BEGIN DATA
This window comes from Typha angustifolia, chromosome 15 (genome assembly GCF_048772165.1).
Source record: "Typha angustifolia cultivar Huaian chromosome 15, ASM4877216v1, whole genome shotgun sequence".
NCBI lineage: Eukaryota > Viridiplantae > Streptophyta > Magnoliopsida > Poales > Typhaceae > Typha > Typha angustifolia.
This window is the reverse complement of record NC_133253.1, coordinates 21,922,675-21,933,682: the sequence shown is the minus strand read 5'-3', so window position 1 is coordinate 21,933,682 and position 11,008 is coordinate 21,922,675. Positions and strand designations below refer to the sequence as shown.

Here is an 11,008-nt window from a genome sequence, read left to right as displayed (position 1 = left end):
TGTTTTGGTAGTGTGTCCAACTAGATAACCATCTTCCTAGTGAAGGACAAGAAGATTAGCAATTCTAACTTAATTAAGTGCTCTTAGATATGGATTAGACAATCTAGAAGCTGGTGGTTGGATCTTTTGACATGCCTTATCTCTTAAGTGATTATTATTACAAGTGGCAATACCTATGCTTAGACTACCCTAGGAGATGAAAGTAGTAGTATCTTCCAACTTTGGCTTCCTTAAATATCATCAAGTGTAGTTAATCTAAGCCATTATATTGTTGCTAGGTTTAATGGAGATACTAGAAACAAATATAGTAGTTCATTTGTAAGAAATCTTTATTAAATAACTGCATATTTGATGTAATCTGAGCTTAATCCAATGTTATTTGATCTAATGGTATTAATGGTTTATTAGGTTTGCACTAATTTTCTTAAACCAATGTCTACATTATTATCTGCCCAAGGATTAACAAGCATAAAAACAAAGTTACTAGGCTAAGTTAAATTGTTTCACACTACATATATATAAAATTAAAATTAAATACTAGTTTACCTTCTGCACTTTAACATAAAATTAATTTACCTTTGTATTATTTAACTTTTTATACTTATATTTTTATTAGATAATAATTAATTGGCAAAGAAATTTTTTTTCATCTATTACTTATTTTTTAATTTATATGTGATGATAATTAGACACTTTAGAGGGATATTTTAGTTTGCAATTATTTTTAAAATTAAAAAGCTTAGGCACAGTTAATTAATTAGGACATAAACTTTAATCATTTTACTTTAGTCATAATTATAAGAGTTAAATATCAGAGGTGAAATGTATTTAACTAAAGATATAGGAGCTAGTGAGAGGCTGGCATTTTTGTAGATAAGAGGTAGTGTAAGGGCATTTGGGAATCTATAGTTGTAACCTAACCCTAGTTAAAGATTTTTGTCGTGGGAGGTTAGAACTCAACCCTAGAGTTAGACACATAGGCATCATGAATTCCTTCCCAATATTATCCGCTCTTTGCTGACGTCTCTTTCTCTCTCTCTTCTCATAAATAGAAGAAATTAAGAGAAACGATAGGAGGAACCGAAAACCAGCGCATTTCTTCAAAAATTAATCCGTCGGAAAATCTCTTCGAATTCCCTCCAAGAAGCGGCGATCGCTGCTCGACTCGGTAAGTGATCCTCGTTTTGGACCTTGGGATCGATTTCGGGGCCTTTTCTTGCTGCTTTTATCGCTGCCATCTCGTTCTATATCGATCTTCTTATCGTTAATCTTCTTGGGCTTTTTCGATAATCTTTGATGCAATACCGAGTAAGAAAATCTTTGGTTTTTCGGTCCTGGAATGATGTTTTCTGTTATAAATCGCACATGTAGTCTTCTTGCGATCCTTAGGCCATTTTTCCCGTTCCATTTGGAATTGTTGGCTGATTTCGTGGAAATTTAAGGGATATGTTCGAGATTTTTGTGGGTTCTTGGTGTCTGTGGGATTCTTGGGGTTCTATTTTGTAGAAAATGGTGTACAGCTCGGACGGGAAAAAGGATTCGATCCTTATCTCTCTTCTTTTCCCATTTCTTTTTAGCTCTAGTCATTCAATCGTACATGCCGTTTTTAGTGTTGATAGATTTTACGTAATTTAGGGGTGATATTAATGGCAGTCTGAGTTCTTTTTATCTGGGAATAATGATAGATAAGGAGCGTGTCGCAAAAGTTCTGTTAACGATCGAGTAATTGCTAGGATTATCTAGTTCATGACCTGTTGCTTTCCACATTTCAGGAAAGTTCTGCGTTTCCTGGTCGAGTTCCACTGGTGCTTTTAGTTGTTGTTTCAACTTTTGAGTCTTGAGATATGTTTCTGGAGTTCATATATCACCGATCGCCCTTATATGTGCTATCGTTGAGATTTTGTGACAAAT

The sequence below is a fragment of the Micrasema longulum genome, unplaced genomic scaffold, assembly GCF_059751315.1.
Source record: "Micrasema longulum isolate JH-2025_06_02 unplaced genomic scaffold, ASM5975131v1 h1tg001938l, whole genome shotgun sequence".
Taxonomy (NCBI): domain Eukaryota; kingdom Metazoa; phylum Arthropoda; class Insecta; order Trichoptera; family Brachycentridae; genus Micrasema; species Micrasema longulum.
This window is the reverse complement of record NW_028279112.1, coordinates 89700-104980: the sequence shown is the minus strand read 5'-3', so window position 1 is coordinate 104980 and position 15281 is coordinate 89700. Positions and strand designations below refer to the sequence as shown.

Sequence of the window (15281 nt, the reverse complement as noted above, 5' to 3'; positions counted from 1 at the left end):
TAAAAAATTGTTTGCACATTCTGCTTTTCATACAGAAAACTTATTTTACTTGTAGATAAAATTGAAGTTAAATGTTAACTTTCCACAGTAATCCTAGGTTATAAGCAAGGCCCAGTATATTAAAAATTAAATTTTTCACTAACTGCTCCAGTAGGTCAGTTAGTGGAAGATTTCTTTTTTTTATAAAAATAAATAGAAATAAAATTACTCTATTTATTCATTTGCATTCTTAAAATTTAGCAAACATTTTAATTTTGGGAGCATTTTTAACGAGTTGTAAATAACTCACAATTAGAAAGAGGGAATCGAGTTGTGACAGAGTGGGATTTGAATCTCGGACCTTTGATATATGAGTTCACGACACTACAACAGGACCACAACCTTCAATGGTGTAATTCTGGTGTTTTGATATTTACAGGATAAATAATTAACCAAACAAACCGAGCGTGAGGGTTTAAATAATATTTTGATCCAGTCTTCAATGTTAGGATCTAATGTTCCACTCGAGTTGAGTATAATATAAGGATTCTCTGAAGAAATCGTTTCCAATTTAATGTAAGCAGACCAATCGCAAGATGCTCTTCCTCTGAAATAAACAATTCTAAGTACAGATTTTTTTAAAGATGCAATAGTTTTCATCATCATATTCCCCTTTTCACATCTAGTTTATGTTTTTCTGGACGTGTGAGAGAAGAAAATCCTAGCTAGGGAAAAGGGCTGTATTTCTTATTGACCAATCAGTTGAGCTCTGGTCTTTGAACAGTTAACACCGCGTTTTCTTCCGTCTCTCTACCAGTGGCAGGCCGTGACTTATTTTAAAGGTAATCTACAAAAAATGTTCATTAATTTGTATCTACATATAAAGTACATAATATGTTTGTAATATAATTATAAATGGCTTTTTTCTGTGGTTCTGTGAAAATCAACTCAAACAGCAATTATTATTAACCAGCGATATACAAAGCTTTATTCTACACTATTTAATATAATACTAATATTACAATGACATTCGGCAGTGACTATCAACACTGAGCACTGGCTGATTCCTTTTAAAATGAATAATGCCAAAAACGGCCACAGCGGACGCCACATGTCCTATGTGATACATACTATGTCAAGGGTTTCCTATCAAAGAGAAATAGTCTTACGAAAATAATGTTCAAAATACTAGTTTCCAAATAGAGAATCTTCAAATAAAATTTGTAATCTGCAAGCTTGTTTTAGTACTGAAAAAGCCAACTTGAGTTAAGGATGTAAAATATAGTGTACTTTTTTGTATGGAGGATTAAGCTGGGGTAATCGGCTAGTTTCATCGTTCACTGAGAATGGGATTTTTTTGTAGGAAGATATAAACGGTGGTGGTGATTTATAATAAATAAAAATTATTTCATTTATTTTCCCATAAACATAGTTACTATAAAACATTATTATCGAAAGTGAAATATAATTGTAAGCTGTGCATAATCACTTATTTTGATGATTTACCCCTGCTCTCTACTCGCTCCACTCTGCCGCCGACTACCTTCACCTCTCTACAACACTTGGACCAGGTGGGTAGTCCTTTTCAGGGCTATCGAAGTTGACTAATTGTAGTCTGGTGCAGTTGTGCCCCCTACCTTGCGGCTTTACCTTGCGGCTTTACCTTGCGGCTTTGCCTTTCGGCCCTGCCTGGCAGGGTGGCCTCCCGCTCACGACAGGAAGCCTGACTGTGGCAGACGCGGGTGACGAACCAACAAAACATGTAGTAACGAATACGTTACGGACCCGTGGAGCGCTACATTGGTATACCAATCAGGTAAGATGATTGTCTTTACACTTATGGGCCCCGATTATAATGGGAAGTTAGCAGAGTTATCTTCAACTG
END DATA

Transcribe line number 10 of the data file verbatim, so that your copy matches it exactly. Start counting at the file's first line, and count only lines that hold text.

This window is the reverse complement of record NW_028279112.1, coordinates 89700-104980: the sequence shown is the minus strand read 5'-3', so window position 1 is coordinate 104980 and position 15281 is coordinate 89700. Positions and strand designations below refer to the sequence as shown.